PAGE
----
Monday, February 25, 2013

The Shots That Are "Not Obvious"

Laguna Beach Ice House

Q: I see you promoting the Laguna Workshop and, as always, you've caught my attention. That said, you've now had the pleasure of my company for a couple of workshops. Hopefully gotten a sense of who I am as well as a sense as to where I am with my photography. Is the Laguna workshop something that I should be interested in attending or should I be considering something from you that is more tailored to me?

No right or wrong answer here, but I figured that the educator in you would have an interesting perspective.

A: So this is a good opportunity for me to evaluate you and for you to evaluate yourself without the knowledge of the content of the class (just yet).

And no worries, I won't cheat and tailor the group content to you :) I've already decided what the subject matters are.

With that said, the topics for my group workshops are typically broadish and appeal to the masses. It's just the nature of the beast. Kind of like a fortune cookie giving you something everyone can relate to :)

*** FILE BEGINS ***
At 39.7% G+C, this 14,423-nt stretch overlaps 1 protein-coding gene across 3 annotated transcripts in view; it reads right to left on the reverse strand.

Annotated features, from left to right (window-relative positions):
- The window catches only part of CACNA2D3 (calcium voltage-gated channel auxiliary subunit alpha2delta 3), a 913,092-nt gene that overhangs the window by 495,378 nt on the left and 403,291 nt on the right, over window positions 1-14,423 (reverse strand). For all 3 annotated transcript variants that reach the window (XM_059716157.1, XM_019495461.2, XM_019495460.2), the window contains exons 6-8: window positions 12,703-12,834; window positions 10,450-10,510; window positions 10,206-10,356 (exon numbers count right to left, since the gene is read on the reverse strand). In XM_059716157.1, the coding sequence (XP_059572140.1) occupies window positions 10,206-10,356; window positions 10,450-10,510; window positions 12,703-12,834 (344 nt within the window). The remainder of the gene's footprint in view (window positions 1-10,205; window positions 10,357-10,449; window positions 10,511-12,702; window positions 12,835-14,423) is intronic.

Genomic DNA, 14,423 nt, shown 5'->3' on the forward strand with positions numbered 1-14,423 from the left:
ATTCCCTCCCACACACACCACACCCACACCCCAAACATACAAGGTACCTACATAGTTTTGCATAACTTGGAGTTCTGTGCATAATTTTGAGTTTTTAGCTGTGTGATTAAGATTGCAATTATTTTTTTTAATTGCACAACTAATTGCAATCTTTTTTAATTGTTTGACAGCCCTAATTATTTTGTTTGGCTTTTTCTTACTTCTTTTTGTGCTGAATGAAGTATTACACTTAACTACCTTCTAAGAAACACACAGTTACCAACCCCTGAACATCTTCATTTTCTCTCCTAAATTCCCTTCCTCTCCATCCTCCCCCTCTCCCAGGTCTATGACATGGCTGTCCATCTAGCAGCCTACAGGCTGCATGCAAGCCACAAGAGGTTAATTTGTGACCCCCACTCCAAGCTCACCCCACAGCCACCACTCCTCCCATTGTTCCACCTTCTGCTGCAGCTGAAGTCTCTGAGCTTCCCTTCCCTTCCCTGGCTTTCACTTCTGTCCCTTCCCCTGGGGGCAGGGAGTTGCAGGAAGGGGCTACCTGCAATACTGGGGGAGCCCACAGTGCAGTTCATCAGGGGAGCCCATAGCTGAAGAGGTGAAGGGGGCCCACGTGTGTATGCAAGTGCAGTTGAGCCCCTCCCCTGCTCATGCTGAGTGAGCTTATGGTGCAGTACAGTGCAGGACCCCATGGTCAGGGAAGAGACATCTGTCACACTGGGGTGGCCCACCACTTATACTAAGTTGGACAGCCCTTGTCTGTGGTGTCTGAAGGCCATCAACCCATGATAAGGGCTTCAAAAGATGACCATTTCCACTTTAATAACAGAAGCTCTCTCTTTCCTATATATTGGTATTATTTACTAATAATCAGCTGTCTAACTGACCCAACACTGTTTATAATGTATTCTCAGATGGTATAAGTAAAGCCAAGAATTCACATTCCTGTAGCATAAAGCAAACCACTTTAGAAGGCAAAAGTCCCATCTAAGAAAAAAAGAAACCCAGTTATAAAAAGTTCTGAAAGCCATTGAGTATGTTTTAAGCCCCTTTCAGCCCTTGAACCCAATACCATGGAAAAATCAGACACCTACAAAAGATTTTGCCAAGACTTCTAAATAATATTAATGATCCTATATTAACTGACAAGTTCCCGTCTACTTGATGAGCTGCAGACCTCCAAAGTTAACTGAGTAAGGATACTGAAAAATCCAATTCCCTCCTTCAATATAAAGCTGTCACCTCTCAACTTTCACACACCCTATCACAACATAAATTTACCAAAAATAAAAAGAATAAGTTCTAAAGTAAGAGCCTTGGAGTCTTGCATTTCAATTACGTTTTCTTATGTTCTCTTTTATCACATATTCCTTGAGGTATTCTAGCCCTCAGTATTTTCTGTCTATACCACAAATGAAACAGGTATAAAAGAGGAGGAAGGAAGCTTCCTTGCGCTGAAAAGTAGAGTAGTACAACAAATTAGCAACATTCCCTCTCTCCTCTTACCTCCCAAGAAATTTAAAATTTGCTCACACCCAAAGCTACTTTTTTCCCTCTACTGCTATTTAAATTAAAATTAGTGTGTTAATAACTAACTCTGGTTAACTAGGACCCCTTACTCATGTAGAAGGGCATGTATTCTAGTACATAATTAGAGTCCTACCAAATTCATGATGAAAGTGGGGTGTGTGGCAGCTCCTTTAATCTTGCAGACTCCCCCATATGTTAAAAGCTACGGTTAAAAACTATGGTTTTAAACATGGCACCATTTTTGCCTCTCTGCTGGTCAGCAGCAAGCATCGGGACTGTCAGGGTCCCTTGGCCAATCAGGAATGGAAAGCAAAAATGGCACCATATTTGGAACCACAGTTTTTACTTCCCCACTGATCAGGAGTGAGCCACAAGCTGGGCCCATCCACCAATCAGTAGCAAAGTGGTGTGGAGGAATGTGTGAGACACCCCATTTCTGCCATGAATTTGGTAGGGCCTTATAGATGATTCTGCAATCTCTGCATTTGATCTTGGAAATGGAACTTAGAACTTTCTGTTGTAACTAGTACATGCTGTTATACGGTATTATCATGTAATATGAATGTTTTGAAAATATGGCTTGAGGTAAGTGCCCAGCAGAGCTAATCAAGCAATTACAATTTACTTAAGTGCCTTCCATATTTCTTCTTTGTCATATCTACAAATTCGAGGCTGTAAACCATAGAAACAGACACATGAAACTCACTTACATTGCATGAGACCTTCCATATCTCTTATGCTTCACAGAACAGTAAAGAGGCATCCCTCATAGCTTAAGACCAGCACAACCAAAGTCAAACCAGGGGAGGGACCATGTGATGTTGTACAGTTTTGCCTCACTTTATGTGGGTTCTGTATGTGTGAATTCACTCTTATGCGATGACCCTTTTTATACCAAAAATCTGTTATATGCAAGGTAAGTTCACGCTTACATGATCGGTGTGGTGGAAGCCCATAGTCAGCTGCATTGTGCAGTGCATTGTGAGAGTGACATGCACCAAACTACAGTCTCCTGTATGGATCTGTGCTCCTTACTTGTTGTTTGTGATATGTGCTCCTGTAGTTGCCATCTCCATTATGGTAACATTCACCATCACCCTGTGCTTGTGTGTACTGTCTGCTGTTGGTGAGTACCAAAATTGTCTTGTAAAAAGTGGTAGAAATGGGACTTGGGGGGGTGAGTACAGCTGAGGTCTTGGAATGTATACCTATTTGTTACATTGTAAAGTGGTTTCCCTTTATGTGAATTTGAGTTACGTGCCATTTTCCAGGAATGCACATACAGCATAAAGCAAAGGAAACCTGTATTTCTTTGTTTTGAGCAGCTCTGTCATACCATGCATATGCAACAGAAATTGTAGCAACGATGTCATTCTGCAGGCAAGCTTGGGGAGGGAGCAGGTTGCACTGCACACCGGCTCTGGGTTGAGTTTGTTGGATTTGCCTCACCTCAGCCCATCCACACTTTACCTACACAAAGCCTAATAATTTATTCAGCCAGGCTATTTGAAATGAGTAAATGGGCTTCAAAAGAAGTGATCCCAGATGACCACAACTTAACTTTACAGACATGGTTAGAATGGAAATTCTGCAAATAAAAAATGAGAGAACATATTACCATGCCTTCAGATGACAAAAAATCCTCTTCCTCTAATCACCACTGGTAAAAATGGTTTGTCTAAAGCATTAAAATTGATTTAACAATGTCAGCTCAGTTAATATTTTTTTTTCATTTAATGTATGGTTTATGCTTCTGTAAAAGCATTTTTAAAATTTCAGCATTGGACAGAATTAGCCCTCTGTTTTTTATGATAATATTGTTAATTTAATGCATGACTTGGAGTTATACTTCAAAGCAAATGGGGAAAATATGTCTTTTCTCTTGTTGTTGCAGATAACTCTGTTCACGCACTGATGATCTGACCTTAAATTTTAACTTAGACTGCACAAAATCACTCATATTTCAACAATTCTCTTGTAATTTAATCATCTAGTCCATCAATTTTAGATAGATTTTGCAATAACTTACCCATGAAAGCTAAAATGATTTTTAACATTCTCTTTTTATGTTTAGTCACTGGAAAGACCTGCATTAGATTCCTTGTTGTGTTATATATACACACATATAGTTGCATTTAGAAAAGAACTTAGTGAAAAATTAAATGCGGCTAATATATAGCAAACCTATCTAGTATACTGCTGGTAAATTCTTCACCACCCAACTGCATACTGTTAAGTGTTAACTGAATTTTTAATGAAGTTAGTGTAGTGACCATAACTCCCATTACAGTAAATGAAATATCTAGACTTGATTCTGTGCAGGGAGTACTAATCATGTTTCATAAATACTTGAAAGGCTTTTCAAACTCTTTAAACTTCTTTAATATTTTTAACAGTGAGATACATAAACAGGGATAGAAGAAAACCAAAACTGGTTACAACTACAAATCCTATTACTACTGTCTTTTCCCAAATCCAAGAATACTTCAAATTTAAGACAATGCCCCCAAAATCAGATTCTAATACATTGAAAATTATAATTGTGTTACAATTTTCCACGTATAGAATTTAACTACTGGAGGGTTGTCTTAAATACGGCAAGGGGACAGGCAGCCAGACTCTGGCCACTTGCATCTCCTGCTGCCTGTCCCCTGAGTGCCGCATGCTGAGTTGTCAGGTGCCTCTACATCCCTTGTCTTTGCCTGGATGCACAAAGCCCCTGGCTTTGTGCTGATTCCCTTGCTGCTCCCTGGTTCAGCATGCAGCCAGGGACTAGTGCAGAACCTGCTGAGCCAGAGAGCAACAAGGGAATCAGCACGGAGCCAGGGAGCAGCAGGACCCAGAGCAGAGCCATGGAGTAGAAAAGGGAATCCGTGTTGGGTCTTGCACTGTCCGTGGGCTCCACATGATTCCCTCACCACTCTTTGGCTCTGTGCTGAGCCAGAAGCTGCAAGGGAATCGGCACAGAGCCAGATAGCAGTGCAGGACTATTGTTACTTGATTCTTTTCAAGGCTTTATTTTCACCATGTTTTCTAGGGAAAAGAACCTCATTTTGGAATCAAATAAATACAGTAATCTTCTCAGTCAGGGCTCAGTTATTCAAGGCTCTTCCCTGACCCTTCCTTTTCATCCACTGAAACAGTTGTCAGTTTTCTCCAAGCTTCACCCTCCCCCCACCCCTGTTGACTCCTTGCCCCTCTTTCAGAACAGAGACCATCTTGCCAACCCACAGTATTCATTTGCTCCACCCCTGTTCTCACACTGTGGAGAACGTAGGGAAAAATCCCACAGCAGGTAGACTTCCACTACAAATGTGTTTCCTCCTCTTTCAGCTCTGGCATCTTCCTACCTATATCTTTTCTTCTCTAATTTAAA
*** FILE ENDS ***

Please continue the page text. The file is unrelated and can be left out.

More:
But please tell me what you need to work on?

Sunday, February 24, 2013

What Is Your "Super-Power"? Part II

Simplicity at its best.

Honestly, I don't know.

(As an aside, I love disclaiming that I don't know because honestly I so often do not know!)

Mine (I wonder) could be an ability to reduce things to it's most basic form and to make things utterly transparent?

Whether it's being able to ask basic questions to really understand what drives people? Drivers that most people aren't even aware they're governed by.

Whether it's being to pull off the mask of society and explain exactly what pretenses we live under?

Or whether it's my own relentless honesty that I reveal myself to people on a regular basis? The same relentless honesty that holds me to the standards I have to live up to.

It's even in my photography. I run a no frills enterprise. I don't use elaborate props, setups, makeup, wardrobe.